MATHURIN (MATURINUS), a pagan, whose father at one time was commissioned by Emperor Maximian (r. 286–305) to massacre all Christians in the country. St. Mathurin was converted at age 12 by Polycarp, Bishop of Sens, who then Priested him at 20. St. Mathurin's zeal brought many to Christ, including, it is said, his parents. He was blessed with the gift of wonder-working especially as an exorcist. St. Mathurin reposed in Rome circa 388.
PABIALI, (Fifth or Sixth Century), St. Pabiali is thought to have been the descendant of an unnamed local Welsh King, and patron of a chapel called Partypallai in a now unknown location in Wales. No reliable information on this saint has survived.
Troparion of SS. Pabiali, Cledwyn, and Dingad — Tone IV
Treasures of the legacy of Brychan,/
noble ascetics and teachers of the Orthodox Faith,/
O pious Pabiali, Cledwyn and Dingad,/
who make this day illustrious with your memory:/
cease not in your intercessions before the Throne of Grace/
that Christ our God will be gracious to us/
and show us great mercy.
SEVERINUS, a monk or hermit at Tivoli in Lazio. He reposed circa at the beginning of the seventh-century, and his relics are enshrined at the church of St. Laurence in Tivoli.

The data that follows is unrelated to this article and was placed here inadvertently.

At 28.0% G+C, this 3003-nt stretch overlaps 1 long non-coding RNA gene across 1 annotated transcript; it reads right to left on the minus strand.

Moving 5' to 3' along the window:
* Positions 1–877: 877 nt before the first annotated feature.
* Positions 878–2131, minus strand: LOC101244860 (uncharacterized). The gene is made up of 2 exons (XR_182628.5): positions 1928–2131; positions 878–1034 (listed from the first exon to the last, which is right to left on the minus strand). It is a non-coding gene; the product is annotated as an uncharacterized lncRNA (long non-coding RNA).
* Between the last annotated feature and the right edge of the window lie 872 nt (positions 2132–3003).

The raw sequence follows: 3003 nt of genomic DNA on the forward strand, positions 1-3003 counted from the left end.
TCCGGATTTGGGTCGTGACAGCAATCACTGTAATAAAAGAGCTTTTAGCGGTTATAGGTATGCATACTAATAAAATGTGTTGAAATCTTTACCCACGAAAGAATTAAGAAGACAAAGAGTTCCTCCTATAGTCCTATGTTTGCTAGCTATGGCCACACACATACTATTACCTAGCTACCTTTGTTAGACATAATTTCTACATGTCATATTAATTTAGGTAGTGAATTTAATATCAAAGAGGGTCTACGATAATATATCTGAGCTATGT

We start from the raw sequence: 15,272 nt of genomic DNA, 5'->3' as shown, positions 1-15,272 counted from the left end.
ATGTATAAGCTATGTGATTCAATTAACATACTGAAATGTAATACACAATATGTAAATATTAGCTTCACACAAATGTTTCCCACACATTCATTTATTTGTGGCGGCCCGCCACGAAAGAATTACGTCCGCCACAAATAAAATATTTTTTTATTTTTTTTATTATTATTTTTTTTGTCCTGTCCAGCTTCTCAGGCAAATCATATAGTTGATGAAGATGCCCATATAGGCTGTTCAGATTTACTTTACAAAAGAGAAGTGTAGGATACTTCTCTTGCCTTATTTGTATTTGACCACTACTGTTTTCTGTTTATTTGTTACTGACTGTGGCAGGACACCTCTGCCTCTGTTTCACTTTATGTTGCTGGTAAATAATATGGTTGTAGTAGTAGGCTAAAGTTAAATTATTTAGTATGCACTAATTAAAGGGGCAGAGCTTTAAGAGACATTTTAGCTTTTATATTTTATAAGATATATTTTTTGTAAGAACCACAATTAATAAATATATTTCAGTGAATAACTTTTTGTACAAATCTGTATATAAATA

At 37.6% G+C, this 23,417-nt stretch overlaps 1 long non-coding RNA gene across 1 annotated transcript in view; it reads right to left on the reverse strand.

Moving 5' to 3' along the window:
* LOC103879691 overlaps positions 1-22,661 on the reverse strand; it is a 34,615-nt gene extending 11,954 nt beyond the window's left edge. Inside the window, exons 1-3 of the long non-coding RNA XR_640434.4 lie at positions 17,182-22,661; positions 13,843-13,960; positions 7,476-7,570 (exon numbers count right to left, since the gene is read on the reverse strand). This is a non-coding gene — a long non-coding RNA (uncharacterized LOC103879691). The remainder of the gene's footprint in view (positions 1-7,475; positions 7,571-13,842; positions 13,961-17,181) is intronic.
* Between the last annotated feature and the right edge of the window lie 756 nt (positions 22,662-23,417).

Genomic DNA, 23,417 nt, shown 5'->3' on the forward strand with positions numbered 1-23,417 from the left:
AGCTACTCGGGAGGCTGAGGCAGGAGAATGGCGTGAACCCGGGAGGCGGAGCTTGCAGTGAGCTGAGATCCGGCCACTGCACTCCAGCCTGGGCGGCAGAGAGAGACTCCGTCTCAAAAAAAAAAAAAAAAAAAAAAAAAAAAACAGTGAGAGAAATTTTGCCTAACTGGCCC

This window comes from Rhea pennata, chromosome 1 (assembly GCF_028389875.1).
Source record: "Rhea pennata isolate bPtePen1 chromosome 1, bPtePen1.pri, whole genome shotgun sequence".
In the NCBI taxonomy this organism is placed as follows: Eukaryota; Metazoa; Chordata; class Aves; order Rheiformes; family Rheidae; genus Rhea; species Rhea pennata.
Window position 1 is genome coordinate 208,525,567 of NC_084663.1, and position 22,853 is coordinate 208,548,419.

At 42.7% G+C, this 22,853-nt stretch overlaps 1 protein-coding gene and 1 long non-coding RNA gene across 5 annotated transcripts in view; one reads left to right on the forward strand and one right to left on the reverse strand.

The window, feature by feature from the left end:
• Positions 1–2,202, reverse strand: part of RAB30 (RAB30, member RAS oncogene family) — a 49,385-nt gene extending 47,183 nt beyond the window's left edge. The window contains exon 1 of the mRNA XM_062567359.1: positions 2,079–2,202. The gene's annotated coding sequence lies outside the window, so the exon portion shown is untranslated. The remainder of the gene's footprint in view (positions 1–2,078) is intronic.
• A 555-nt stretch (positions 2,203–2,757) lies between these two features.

VIGOR, a disciple of St. Vedast, of Arras (6th February), who spent year working to enlightening pagans in Bayeux and surrounding areas. St. Vigor was consecrated Bishop of Bayeux in 513, and continued to bring people to Christ, until his repose circa 530.
Prior to the Schism the Patriarchate of Rome was Orthodox, and fully in communion with the Orthodox Church. As Saint John of Shanghai and San Francisco +1966 said “The West was Orthodox for a thousand years, and her venerable Liturgy is far older than any of her heresies”.
In many cases there are several spelling versions of the names of saints from the British Isles. I use the Oxford Dictionary of National Biography version as the primary version with the more prevalent version in parenthesis e.g. Ceadda (Chad) of Lichfield.